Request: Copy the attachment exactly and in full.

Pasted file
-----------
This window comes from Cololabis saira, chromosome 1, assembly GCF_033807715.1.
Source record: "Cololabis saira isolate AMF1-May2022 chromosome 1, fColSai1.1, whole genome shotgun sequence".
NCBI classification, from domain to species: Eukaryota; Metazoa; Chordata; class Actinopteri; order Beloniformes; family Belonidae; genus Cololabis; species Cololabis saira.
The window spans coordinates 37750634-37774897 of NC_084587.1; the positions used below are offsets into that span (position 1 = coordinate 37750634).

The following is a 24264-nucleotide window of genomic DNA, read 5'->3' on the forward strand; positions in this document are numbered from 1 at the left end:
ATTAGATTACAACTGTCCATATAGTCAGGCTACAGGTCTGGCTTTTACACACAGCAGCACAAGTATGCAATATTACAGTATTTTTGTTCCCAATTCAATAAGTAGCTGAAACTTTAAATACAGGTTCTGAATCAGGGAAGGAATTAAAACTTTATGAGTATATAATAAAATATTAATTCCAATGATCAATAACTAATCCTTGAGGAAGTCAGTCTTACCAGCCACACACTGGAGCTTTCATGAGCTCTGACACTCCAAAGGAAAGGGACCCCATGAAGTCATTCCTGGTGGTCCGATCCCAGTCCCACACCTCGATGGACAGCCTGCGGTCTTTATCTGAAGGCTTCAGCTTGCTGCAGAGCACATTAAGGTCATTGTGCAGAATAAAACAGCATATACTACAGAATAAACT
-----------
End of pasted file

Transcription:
This window comes from Cololabis saira, chromosome 1, assembly GCF_033807715.1.
Source record: "Cololabis saira isolate AMF1-May2022 chromosome 1, fColSai1.1, whole genome shotgun sequence".
NCBI classification, from domain to species: Eukaryota; Metazoa; Chordata; class Actinopteri; order Beloniformes; family Belonidae; genus Cololabis; species Cololabis saira.
The window spans coordinates 37750634-37774897 of NC_084587.1; the positions used below are offsets into that span (position 1 = coordinate 37750634).

The following is a 24264-nucleotide window of genomic DNA, read 5'->3' on the forward strand; positions in this document are numbered from 1 at the left end:
ATTAGATTACAACTGTCCATATAGTCAGGCTACAGGTCTGGCTTTTACACACAGCAGCACAAGTATGCAATATTACAGTATTTTTGTTCCCAATTCAATAAGTAGCTGAAACTTTAAATACAGGTTCTGAATCAGGGAAGGAATTAAAACTTTATGAGTATATAATAAAATATTAATTCCAATGATCAATAACTAATCCTTGAGGAAGTCAGTCTTACCAGCCACACACTGGAGCTTTCATGAGCTCTGACACTCCAAAGGAAAGGGACCCCATGAAGTCATTCCTGGTGGTCCGATCCCAGTCCCACACCTCGATGGACAGCCTGCGGTCTTTATCTGAAGGCTTCAGCTTGCTGCAGAGCACATTAAGGTCATTGTGCAGAATAAAACAGCATATACTACAGAATAAACT